Amazon discontinued the ability to create images using their SiteStripe feature and in their infinite wisdom broke all previously created images on 12/31/23. Many blogs used this feature, including this one. Expect my archives to be a hot mess of broken book cover images until I can slowly comb through 20 years of archives to make corrections.

Friday, December 2, 2022

Review: The Nurse's Secret

It is a truth universally acknowledged that I am a sucker for a nurse heroine - and if it's a nurse who is wily and cunning with secrets to hide? Gimme, gimme, gimmeThe Nurse's Secret by Amanda Skenandore tells the story of Una Kelly, a pickpocket working the streets of New York City, under the thumb of a pawn broker / fence. And while Una owes the woman for taking her off the streets and teaching her a trade (well, of sorts) Una is at the point where she wants freedom. Unfortunately her bid for freedom leads to Una witnessing a murder.  As if that weren't unsettling enough?  The cops catch up to Una fairly quickly and think she murdered the victim in that dark alley.  Una's boss, having now discovered Una's plan to break free, is not about to stick her neck out for a disloyal "employee."  Una is on her own - which means it's a good thing she's resourceful.
Una ends up extricating herself from the cops and her immediate concern is staying hidden until they move along and give up on the case.  Her brilliant idea?  Bellevue Hospital has just opened a state of the art nursing school.  Only young women of good quality and from good families need apply - which means Una is screwed.  But she's spent a life on the streets. She's smart. She's resourceful. Which means she's now a nurse probationer at Bellevue Hospital.  But it's much more than Una bargained for. The doctors are largely insufferable, there's a prickly instructor who takes an immediate dislike to her, her goody-goody roommate is a chatterbox and good Lord it's hard work! Plus there's the small matter she's wanted by the cops. It's a tightrope our girl is walking, and it gets all the more precarious when the murderer seems to have found her to Bellevue...

What stuck with me most about this book was the world-building, which is dynamite.  You're reading late 19th century New York City with all the glamor stripped away. If you like your historical fiction to be all pretty gowns and glittering balls, yeah this is not the book you're looking for. It's tenements, toil, the constant struggle and uncertainty of living a life of poverty. Bridgerton this ain't and I loved every gritty moment of it.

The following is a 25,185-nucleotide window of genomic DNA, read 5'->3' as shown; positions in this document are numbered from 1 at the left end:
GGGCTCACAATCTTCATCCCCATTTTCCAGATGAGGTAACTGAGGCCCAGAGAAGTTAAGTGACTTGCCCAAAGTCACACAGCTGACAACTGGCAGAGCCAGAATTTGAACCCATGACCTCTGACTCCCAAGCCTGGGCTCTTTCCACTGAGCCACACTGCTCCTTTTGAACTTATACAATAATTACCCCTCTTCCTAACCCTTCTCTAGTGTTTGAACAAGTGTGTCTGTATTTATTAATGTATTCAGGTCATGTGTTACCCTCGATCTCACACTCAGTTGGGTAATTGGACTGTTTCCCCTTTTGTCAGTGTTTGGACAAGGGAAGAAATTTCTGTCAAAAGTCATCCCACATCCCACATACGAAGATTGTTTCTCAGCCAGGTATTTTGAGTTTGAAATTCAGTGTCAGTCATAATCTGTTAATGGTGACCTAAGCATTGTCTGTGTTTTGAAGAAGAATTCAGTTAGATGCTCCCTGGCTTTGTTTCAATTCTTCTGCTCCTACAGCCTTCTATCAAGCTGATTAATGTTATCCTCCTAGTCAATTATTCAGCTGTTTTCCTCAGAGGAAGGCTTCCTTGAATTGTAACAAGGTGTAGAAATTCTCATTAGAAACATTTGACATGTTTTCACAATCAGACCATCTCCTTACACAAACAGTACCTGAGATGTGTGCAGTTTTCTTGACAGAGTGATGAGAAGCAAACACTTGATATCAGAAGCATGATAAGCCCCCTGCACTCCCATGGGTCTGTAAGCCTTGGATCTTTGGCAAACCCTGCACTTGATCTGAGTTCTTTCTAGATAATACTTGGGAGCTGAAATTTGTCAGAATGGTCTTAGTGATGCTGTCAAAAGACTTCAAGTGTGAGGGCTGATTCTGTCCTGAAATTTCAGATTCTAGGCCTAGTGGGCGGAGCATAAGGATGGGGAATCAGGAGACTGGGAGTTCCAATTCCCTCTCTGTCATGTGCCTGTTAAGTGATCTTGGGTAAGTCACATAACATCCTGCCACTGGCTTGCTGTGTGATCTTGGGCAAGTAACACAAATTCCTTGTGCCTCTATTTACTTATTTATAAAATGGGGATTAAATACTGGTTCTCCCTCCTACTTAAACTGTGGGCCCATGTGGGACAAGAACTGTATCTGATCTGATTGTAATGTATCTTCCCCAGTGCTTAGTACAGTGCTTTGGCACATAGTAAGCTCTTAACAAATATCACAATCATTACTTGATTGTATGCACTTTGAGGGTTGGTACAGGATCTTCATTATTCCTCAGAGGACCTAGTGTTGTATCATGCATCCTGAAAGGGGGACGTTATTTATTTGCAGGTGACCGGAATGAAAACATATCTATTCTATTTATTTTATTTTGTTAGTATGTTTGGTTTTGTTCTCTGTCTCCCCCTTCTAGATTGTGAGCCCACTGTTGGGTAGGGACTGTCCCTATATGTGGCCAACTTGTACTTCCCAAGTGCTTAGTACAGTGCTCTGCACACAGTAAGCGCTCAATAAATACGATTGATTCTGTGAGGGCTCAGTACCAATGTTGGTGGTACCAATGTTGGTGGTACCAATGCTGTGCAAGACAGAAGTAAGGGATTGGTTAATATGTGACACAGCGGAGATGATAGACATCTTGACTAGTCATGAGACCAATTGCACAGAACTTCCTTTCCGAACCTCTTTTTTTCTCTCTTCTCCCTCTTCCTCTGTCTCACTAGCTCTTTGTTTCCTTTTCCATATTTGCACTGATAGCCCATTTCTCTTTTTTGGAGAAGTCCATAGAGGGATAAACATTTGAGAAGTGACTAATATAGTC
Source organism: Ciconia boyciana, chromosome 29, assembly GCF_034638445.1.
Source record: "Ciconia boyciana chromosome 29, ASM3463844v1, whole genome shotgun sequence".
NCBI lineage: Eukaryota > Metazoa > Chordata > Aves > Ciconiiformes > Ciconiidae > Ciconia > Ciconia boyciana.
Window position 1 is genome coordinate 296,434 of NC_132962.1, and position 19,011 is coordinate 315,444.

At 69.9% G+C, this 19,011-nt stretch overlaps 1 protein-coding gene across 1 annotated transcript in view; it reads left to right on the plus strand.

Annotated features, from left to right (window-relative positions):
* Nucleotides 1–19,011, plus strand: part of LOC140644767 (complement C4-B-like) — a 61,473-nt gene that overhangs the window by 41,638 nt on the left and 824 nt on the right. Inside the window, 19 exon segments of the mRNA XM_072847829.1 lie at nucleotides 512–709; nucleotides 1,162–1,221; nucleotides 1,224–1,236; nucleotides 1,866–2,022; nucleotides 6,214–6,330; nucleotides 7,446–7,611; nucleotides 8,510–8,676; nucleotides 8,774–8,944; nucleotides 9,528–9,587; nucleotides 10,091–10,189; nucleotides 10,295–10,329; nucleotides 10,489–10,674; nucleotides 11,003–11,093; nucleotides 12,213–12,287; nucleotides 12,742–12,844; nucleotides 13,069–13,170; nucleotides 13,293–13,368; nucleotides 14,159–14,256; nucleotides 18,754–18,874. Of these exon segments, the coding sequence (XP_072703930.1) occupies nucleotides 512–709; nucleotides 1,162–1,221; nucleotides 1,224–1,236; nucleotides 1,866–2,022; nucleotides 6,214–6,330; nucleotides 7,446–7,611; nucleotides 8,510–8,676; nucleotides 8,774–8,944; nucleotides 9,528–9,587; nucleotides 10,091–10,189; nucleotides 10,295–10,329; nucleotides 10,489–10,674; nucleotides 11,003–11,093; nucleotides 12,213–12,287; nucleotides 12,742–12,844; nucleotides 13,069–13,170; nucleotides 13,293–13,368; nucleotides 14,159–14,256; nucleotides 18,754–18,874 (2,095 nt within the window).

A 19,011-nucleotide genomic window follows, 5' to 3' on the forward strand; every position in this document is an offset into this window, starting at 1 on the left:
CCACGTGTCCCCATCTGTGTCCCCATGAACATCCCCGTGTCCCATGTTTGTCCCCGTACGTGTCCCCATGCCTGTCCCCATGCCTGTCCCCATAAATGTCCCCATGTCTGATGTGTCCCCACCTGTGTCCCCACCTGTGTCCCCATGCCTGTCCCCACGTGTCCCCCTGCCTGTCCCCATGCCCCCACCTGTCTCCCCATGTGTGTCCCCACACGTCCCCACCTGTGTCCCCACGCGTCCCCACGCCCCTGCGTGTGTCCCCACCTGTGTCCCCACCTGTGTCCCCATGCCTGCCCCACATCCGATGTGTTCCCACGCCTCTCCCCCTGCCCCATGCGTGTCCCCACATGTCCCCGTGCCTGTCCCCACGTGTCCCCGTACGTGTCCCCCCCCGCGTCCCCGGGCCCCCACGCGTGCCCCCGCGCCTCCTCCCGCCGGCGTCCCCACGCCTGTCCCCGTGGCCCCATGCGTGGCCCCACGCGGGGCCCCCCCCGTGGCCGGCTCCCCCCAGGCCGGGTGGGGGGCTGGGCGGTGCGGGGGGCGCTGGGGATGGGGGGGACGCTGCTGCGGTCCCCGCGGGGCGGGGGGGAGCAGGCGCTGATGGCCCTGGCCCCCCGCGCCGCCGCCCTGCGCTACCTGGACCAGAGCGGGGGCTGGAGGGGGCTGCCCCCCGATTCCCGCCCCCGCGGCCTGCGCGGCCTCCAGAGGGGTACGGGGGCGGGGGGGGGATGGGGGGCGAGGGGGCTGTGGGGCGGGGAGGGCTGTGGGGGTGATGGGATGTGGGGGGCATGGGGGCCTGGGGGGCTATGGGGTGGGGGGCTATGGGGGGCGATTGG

Una is plucky and resourceful even if she does some bone-headed things over the course of the story that you just KNOW are going to come back to bite her in the butt (and shocker, they do).  Her character arc is fantastic though. She goes from looking out for nobody but herself to slowly opening herself up to relationships (a love interest and a friendship with her roommate). The layers begin to peel back and the reader see the vulnerabilities lying underneath.

The mystery itself is OK.  Honestly by the 70% mark it hit me like a lightning bolt whodunit, and then I felt like a moron for not seeing it sooner.  I mean, it's obvious.  The whole thing also hinges on a major coincidence.  In the city the size of New York and the murderer just happens to find Una at Bellevue?  OK, sure.  I'll roll with it.

But even though the mystery wasn't much a brain-bender, I still really enjoyed this story. The world-building, the female friendship between Una and her roommate, and the romance between Una and a doctor/intern.  It kept me flipping the pages and I was curious to see how the author was going to untangle Una from a murder rap (it doesn't disappoint - the ending is a bit of a frenzy!).  It's not driving the central plot, but there's a pretty nice romantic thread that should keep romance readers invested. If you like your historicals on the grittier side and are looking for something outside of Dukey McDukeville - here you go. 

Final Grade = B


azteclady said...

I read the sample and I am so tempted to get it--gritty is GOOD, and I'm seriously sold on NYC in the late 1880s--but, I'll be honest, right now the price for the digital copy is above my mental target for a digital license (aka, ebooks). Hopefully I'll be able to snatch it at some point when it goes on sale.

Wendy said...

AL: I think this is trade paperback in print, so yes - the digital price is high. The good news is that it's published by Kensington and I wouldn't be surprised to see a sale sometime in the future. It was a late June release - so maybe we'll see the price come down sometime in the new year?